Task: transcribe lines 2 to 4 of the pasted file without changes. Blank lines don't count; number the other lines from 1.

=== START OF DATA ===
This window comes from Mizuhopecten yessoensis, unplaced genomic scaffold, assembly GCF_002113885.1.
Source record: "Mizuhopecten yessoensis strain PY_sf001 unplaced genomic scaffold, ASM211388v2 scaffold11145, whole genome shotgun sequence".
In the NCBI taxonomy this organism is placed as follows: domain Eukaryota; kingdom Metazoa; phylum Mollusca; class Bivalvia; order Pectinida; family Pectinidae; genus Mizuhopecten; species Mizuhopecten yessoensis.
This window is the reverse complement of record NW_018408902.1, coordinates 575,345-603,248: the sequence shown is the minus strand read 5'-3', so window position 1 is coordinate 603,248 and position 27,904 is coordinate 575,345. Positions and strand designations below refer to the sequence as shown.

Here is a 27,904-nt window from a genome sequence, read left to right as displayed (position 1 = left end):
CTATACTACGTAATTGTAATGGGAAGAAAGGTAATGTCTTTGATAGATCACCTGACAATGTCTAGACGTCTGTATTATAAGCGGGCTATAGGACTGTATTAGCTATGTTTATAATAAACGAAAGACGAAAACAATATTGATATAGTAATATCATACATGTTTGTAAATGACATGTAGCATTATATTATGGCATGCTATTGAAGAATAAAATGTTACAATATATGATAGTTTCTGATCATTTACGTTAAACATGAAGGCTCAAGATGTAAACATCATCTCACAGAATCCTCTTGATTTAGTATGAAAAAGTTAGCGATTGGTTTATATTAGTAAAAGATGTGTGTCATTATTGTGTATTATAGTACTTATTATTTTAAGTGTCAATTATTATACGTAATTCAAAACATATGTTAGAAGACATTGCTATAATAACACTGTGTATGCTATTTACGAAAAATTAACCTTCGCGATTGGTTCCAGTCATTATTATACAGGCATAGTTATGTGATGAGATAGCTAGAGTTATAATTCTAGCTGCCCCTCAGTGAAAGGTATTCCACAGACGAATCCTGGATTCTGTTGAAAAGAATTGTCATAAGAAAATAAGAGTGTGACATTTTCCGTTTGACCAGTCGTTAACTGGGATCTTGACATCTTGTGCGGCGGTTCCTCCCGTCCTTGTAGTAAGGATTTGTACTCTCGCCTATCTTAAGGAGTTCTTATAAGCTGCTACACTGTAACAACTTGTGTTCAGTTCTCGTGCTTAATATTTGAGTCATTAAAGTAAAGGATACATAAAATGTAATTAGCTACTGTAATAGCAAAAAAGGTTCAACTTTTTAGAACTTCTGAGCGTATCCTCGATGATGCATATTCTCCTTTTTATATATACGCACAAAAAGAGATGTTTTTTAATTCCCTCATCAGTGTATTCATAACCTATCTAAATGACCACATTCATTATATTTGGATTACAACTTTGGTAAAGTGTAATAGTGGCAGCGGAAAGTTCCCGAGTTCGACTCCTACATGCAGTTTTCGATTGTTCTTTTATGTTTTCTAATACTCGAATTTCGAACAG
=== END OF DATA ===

Source record: "Mizuhopecten yessoensis strain PY_sf001 unplaced genomic scaffold, ASM211388v2 scaffold11145, whole genome shotgun sequence".
In the NCBI taxonomy this organism is placed as follows: domain Eukaryota; kingdom Metazoa; phylum Mollusca; class Bivalvia; order Pectinida; family Pectinidae; genus Mizuhopecten; species Mizuhopecten yessoensis.
This window is the reverse complement of record NW_018408902.1, coordinates 575,345-603,248: the sequence shown is the minus strand read 5'-3', so window position 1 is coordinate 603,248 and position 27,904 is coordinate 575,345. Positions and strand designations below refer to the sequence as shown.